America’s Cup: What superyachts cost
A who’s who of New Zealand’s wealthy and corporate world will be hob-nobbing on superyachts during the America’s Cup while others will pay thousands for a place on board. Jane Phare finds out who’ll be out on the harbour and what it costs for a course-side seat.
It might not be the mega-glam America’s Cup we were promised, but the big spenders trapped in New Zealand plan to make the most of a good thing.
Covid-19 pulled the bung on the $1 billion economic impact expected from the arrival of thousands of international guests, boasting credit limits the average punter can only dream of.
Gone too is the $450 million of spending that was tethered to 140 superyachts expected in the harbour. But the show must go on and there are still plenty of superyachts and luxury vessels in Auckland ready to put on a show.
The harbour will be awash with champagne, craft beer and pinot gris to accompany thousands of canapes and poke bowls during this month’s Prada Cup final and next month’s America’s Cup match.
New Zealand businesswoman Charlotte Devereux and her partner, former America’s Cup grinder Simon Greenwood, will be entertaining up to 60 paying guests aboard their 31-metre superyacht Sea Breeze III.
The couple bought the multimillion-dollar motor yacht in 2018 and spent millions more on an 18-month refit. For $3500 a head, guests will indulge in unlimited champagne, catering courtesy of Josh Emmett’s Oyster Inn, and race commentary throughout the day.
The vessel was once owned by billionaire Graeme Hart and originally called Ulysses. Hart names, or renames, most of his superyachts either Ulysses or Odyssey and is fond of repainting their hulls dark blue.
Hart’s current superyacht, the 58.2m Odyssey, is in the Bay of Islands but will undoubtedly be back in the Waitematā Harbour for race days. Hart’s daughter and son-in-law Gretchen and Duncan Hawkesby are expected to be guests on board after the Hawkesbys sold their 21.3m launch to an Auckland businessman recently.
Another of Hart’s formerly dark-blue superyachts, a 40m Princess also named Odyssey, is currently at Westhaven having a spruce-up before her new owner, an Auckland businessman, takes possession in time for the racing.
The vessel was transported from Europe to Whangārei last month and is now at Orams Marine.
Property investment magnates Simon and Paula Herbert are expected to be out on the water on their fast 42.6m superyacht H. It’s listed on charter sites for around $277,000 a week plus expenses when it’s not being used by the owners.
A new local superyacht on the scene is Rua Moana, a 26.8m luxury motor catamaran built in Tauranga and launched last year. It can accommodate up to 80 day guests and features seven bathrooms, a spa pool and an elegant “Bentley-inspired” interior.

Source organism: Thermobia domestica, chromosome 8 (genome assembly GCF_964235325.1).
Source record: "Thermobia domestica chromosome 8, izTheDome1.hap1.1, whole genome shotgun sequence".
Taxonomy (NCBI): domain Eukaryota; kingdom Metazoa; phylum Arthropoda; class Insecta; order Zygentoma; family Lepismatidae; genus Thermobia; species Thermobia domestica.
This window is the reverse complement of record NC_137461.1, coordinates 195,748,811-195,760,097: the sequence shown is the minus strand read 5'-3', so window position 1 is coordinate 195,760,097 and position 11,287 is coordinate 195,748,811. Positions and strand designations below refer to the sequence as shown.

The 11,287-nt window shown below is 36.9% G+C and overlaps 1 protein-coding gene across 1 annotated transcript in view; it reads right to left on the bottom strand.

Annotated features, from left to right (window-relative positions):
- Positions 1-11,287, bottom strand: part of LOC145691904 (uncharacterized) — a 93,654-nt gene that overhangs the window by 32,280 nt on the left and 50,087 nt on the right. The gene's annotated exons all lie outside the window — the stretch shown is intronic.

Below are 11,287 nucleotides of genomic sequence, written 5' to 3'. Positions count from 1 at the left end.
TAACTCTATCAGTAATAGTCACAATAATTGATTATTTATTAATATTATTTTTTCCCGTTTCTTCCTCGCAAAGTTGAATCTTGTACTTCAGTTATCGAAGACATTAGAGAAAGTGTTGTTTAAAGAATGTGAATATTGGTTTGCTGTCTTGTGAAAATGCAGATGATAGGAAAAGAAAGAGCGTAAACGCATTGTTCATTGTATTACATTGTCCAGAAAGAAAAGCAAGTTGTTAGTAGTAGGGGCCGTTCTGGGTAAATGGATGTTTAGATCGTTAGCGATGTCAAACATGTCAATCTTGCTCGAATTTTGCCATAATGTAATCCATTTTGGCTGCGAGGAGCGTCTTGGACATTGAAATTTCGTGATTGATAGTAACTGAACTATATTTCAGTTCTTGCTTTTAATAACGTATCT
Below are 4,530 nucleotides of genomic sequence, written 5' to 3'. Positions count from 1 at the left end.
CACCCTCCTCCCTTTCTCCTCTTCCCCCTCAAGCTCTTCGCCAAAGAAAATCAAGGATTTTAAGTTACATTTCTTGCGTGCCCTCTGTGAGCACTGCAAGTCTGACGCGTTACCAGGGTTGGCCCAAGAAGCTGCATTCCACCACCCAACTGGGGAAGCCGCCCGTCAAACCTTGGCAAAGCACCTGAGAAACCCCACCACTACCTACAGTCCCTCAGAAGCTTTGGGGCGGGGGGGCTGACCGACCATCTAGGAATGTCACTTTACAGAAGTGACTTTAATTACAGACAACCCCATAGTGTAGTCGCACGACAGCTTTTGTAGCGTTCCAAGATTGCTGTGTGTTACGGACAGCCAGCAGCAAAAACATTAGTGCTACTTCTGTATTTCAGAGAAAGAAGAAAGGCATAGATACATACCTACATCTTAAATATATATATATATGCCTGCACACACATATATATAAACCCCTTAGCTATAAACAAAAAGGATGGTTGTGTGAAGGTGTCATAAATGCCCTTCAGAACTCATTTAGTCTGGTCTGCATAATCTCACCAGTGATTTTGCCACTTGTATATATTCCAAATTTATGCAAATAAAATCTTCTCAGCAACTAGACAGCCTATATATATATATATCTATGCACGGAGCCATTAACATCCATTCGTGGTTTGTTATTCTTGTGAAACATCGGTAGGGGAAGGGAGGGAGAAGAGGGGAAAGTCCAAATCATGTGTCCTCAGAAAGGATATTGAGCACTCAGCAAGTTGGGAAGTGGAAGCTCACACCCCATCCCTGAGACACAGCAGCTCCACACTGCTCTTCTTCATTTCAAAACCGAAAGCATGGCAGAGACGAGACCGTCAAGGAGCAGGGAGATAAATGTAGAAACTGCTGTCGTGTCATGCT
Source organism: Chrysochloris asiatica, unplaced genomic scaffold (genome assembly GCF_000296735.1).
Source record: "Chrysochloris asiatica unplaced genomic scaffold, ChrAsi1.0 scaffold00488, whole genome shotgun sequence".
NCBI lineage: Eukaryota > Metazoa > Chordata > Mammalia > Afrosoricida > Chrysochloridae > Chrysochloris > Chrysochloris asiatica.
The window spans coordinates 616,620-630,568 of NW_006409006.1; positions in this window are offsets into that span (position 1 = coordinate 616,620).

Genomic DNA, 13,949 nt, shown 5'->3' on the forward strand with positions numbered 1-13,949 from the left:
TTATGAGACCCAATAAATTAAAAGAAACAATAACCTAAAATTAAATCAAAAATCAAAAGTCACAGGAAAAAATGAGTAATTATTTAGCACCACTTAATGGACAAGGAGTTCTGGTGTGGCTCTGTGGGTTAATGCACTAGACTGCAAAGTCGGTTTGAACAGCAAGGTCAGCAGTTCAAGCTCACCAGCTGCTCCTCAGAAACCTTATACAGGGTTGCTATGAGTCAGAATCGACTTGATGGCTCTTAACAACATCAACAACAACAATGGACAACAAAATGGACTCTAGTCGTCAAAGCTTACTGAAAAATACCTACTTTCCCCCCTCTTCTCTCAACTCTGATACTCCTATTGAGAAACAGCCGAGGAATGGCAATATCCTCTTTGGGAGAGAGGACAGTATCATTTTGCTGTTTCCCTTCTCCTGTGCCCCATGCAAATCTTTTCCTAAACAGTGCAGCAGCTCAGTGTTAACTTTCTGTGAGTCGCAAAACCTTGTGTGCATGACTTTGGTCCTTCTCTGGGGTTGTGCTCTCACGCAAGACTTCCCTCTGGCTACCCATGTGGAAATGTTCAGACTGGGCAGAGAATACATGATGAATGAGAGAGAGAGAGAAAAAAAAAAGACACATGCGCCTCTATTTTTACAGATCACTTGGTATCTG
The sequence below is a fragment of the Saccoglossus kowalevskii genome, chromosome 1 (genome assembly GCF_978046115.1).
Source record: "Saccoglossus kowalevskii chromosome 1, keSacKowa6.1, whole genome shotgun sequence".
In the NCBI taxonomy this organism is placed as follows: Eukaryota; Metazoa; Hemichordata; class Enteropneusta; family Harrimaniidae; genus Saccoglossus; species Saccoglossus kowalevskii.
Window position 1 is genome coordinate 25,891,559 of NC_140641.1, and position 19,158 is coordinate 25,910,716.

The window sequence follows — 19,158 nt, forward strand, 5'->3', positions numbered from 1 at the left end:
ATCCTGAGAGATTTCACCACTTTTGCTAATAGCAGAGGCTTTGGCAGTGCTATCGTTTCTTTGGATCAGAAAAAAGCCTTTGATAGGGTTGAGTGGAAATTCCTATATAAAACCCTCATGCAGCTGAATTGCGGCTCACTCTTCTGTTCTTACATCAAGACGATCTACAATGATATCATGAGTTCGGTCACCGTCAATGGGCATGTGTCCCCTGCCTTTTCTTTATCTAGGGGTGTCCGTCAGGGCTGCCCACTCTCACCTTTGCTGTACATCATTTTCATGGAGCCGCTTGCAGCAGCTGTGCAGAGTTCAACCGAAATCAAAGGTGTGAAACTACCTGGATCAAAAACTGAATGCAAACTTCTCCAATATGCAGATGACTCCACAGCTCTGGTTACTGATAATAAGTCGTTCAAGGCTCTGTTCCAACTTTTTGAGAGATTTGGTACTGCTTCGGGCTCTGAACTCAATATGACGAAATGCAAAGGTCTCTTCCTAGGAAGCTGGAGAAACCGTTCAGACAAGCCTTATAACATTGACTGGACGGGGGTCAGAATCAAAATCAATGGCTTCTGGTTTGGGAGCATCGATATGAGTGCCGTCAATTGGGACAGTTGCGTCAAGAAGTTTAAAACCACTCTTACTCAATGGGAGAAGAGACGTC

Built with sustainability in mind, Rua Moana has a sparkling water tap to reduce the need for plastic bottles, and a glass-to-sand bottle crusher on board. It’s owned by Kiwi Craig Armstrong of Cruise New Zealand and an American businessman who prefers to stay anonymous.
During the Prada Cup (but not the America’s Cup match), the owner is offering 20 tickets a day – at $2000 each – which will include food, drink and commentary.
Once the cup is over, Rua Moana will be available for charter at $152,000 a week, plus between $25,000 and $30,000 a day for catering and expenses.
Former NBR owner, novelist and columnist Barry Colman and his wife Kati have been making the most of the challenger series, entertaining friends on their 30.5m Liberte IV, and they’ll be out again for the America’s Cup match.
Back in 2006 Colman entertained the then Prime Minister Helen Clark and her counterpart, former British PM Tony Blair, aboard Liberte IV for a harbour cruise during Blair’s brief trip to New Zealand.
When the Colmans aren’t on board, Liberte IV can be chartered at a weekly rate starting at $48,500, by no means the most expensive on the local market.
The Beast, a 39.2m explorer superyacht built for Sir Michael Hill, jeweller, is still available for charter during the America’s Cup for $270,000 a week. The rate includes crew but not catering and expenses, which are likely to be an additional $25,000 to $30,000 a day.
Moored outside Emirates Team New Zealand’s headquarters at the Viaduct is Imagine II, a sleek 44m yacht owned by Swiss-Italian businessman Matteo de Nora. On race days, her dark blue hull will be out on the water entertaining ETNZ guests and sponsors
De Nora, now team principal, has supported Team New Zealand and worked with Grant Dalton for 20 years on America’s Cup campaigns. At their disposal was his original sloop Imagine and now the newer version built by Alloy Yachts in Auckland.
Her cream interior is immaculate yet she’s a working boat, having entertained hundreds of guests and supporters, and has been used to transport ETNZ gear.